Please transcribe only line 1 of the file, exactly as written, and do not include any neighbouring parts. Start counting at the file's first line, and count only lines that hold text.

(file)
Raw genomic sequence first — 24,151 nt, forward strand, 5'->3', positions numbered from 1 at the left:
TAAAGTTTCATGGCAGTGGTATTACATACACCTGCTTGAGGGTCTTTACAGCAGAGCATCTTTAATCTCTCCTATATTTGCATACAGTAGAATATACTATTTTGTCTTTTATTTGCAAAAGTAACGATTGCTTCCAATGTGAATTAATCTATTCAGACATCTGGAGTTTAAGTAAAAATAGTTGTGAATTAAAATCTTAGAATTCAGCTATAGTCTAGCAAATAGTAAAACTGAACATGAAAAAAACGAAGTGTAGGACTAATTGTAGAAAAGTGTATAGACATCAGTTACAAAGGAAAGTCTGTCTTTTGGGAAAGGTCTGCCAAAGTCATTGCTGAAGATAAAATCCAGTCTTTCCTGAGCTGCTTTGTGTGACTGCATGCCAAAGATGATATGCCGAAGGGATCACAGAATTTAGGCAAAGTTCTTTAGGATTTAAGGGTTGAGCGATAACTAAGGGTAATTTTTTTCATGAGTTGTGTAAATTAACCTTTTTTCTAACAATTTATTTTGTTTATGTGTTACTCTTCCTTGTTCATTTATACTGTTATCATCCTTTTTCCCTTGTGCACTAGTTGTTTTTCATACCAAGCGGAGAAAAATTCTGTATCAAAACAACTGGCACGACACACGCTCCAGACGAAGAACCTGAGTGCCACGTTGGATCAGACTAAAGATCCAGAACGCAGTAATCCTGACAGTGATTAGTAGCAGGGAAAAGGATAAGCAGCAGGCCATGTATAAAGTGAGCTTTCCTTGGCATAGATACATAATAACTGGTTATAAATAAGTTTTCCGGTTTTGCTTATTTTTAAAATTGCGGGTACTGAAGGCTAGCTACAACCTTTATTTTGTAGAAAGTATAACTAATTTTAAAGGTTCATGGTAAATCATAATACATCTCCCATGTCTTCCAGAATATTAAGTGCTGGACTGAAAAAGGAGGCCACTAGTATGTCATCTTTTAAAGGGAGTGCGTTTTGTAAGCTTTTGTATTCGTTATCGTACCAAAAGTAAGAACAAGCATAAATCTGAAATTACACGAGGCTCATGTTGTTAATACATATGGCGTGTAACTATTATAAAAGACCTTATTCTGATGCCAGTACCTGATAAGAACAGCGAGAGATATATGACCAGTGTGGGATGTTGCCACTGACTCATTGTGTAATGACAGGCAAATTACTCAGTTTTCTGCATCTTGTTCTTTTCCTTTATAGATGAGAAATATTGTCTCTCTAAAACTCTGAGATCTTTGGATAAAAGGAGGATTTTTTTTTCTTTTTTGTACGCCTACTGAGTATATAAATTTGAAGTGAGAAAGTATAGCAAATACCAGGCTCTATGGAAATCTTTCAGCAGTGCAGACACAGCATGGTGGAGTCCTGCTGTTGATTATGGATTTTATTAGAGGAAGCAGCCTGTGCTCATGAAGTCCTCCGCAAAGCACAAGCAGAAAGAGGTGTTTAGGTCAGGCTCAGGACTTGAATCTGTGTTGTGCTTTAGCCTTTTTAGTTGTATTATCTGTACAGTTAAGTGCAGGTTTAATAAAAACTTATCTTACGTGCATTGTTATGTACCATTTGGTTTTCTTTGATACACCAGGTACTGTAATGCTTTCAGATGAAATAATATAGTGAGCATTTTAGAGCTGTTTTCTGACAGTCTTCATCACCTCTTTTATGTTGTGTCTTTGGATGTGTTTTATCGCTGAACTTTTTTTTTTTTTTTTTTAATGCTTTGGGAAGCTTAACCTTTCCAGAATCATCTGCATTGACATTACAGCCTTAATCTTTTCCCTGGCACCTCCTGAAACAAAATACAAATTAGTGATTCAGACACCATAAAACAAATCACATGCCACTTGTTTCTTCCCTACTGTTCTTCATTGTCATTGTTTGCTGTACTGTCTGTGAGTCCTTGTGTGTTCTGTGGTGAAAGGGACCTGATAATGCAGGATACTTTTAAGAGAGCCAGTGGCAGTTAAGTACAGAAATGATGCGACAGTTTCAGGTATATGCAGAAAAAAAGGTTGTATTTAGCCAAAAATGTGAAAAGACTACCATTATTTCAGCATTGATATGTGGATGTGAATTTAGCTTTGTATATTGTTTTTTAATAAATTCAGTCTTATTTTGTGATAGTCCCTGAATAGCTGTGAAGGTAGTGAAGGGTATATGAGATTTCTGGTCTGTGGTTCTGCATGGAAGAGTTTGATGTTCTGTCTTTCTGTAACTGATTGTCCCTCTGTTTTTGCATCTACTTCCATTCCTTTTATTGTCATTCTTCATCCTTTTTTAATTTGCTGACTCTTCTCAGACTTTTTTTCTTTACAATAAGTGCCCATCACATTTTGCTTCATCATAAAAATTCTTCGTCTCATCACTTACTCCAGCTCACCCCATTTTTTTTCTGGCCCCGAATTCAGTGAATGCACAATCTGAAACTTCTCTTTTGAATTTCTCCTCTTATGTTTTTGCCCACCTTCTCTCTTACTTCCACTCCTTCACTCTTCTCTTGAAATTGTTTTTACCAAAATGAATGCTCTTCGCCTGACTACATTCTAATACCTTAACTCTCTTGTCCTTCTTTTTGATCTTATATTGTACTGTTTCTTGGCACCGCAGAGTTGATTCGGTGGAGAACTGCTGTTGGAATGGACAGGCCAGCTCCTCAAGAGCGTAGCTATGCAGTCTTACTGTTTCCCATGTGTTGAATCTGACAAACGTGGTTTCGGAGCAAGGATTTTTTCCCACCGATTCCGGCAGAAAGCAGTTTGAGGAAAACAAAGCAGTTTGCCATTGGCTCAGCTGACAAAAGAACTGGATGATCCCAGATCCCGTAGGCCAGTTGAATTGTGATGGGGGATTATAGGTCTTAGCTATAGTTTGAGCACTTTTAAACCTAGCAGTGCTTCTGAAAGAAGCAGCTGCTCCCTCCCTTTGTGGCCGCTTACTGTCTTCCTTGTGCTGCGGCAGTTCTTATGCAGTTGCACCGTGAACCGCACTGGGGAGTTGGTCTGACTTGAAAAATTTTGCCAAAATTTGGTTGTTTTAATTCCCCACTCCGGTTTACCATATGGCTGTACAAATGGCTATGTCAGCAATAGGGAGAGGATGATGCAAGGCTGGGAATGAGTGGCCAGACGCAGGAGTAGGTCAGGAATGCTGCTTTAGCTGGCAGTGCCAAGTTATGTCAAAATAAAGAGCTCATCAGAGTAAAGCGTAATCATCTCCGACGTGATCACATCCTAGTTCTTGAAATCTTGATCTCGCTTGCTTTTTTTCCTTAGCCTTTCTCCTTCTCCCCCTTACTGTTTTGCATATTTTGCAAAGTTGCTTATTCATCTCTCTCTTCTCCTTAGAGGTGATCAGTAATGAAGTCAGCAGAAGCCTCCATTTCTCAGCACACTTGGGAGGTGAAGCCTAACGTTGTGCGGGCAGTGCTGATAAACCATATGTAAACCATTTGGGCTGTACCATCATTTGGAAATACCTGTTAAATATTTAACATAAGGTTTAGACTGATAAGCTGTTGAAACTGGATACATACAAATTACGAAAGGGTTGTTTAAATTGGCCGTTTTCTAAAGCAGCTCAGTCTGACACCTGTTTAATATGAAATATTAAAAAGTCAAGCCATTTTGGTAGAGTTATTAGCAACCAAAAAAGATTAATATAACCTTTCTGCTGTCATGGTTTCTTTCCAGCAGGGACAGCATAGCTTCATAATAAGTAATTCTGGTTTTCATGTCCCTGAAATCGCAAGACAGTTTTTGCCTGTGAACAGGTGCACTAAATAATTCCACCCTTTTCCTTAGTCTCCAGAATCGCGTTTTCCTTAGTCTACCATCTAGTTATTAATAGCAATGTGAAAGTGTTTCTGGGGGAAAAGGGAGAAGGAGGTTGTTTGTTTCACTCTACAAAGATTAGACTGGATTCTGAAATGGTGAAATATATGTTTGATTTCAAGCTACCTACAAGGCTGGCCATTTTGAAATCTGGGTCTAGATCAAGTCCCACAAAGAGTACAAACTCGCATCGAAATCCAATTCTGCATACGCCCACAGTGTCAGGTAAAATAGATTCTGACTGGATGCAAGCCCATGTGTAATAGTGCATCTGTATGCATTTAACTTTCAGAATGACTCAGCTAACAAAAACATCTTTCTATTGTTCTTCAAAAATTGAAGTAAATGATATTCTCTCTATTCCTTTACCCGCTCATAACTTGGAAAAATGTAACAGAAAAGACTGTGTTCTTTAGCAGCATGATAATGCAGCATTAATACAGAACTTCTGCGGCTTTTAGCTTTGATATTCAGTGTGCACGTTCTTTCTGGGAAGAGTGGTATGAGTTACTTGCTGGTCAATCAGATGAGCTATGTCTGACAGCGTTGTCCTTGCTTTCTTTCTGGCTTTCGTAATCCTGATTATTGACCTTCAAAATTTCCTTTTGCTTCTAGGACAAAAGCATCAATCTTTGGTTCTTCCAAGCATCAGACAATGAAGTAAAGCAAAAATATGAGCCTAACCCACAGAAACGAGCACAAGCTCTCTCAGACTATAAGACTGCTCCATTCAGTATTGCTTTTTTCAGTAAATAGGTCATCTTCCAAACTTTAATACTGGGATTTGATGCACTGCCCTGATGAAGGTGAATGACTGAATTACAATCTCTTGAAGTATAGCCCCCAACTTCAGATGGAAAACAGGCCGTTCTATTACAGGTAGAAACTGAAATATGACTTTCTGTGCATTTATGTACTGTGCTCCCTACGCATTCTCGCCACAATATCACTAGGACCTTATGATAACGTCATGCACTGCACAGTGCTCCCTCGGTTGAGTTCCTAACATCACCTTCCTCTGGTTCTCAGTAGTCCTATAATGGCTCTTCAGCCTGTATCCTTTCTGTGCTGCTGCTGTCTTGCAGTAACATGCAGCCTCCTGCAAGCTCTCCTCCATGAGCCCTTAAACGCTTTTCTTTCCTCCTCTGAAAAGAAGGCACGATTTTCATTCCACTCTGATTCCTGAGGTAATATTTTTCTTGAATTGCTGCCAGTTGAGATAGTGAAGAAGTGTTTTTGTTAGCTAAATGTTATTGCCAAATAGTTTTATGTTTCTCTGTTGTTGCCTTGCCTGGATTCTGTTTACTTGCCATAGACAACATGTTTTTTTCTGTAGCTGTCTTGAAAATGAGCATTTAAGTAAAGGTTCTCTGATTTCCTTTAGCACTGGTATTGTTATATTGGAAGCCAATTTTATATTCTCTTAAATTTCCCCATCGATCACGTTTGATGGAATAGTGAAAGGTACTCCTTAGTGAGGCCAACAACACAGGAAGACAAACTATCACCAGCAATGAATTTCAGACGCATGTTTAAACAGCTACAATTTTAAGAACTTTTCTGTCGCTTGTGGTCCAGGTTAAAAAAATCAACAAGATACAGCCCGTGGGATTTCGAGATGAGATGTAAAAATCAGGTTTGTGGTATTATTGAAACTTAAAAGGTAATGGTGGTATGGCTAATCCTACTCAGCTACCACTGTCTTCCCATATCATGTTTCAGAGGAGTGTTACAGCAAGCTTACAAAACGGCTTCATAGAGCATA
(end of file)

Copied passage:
Raw genomic sequence first — 24,151 nt, forward strand, 5'->3', positions numbered from 1 at the left: